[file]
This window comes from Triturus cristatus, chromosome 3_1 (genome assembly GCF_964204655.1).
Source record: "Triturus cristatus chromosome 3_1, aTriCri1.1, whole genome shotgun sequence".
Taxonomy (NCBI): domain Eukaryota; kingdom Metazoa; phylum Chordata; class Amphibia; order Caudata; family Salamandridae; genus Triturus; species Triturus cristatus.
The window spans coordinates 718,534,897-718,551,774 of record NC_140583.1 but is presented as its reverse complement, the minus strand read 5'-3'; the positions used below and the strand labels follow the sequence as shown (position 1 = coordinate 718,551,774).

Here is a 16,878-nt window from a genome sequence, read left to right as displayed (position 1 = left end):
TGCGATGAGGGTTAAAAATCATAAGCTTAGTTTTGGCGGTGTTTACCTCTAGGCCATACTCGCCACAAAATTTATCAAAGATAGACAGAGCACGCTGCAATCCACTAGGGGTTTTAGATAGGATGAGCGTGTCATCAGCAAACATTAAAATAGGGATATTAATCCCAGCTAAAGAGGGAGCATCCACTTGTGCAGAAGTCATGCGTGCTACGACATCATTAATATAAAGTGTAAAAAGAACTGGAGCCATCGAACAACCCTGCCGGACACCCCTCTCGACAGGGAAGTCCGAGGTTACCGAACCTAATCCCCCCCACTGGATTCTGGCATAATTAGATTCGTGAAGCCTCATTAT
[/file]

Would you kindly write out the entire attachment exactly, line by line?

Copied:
This window comes from Triturus cristatus, chromosome 3_1 (genome assembly GCF_964204655.1).
Source record: "Triturus cristatus chromosome 3_1, aTriCri1.1, whole genome shotgun sequence".
Taxonomy (NCBI): domain Eukaryota; kingdom Metazoa; phylum Chordata; class Amphibia; order Caudata; family Salamandridae; genus Triturus; species Triturus cristatus.
The window spans coordinates 718,534,897-718,551,774 of record NC_140583.1 but is presented as its reverse complement, the minus strand read 5'-3'; the positions used below and the strand labels follow the sequence as shown (position 1 = coordinate 718,551,774).

Here is a 16,878-nt window from a genome sequence, read left to right as displayed (position 1 = left end):
TGCGATGAGGGTTAAAAATCATAAGCTTAGTTTTGGCGGTGTTTACCTCTAGGCCATACTCGCCACAAAATTTATCAAAGATAGACAGAGCACGCTGCAATCCACTAGGGGTTTTAGATAGGATGAGCGTGTCATCAGCAAACATTAAAATAGGGATATTAATCCCAGCTAAAGAGGGAGCATCCACTTGTGCAGAAGTCATGCGTGCTACGACATCATTAATATAAAGTGTAAAAAGAACTGGAGCCATCGAACAACCCTGCCGGACACCCCTCTCGACAGGGAAGTCCGAGGTTACCGAACCTAATCCCCCCCACTGGATTCTGGCATAATTAGATTCGTGAAGCCTCATTAT